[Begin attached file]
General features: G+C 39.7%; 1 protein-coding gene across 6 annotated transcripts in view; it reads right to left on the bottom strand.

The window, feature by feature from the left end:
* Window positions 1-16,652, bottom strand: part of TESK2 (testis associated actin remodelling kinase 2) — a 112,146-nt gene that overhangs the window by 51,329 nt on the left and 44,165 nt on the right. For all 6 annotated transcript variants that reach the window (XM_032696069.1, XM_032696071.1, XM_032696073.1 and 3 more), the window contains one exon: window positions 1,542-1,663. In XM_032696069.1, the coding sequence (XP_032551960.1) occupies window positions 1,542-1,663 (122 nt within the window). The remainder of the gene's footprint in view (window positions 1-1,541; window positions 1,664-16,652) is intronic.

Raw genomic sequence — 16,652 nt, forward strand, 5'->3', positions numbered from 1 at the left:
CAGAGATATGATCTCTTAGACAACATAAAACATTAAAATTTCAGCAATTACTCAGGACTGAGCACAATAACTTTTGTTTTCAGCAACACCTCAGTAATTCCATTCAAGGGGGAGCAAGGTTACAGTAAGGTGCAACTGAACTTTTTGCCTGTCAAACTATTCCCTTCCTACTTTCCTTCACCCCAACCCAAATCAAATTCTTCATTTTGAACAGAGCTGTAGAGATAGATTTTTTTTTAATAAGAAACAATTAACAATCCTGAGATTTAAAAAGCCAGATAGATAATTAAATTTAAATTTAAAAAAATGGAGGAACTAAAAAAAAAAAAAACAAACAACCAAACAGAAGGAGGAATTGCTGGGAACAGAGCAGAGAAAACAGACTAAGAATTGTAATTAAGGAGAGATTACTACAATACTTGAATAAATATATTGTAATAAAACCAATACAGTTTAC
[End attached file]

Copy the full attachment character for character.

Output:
General features: G+C 39.7%; 1 protein-coding gene across 6 annotated transcripts in view; it reads right to left on the bottom strand.

The window, feature by feature from the left end:
* Window positions 1-16,652, bottom strand: part of TESK2 (testis associated actin remodelling kinase 2) — a 112,146-nt gene that overhangs the window by 51,329 nt on the left and 44,165 nt on the right. For all 6 annotated transcript variants that reach the window (XM_032696069.1, XM_032696071.1, XM_032696073.1 and 3 more), the window contains one exon: window positions 1,542-1,663. In XM_032696069.1, the coding sequence (XP_032551960.1) occupies window positions 1,542-1,663 (122 nt within the window). The remainder of the gene's footprint in view (window positions 1-1,541; window positions 1,664-16,652) is intronic.

Raw genomic sequence — 16,652 nt, forward strand, 5'->3', positions numbered from 1 at the left:
CAGAGATATGATCTCTTAGACAACATAAAACATTAAAATTTCAGCAATTACTCAGGACTGAGCACAATAACTTTTGTTTTCAGCAACACCTCAGTAATTCCATTCAAGGGGGAGCAAGGTTACAGTAAGGTGCAACTGAACTTTTTGCCTGTCAAACTATTCCCTTCCTACTTTCCTTCACCCCAACCCAAATCAAATTCTTCATTTTGAACAGAGCTGTAGAGATAGATTTTTTTTTAATAAGAAACAATTAACAATCCTGAGATTTAAAAAGCCAGATAGATAATTAAATTTAAATTTAAAAAAATGGAGGAACTAAAAAAAAAAAAAACAAACAACCAAACAGAAGGAGGAATTGCTGGGAACAGAGCAGAGAAAACAGACTAAGAATTGTAATTAAGGAGAGATTACTACAATACTTGAATAAATATATTGTAATAAAACCAATACAGTTTAC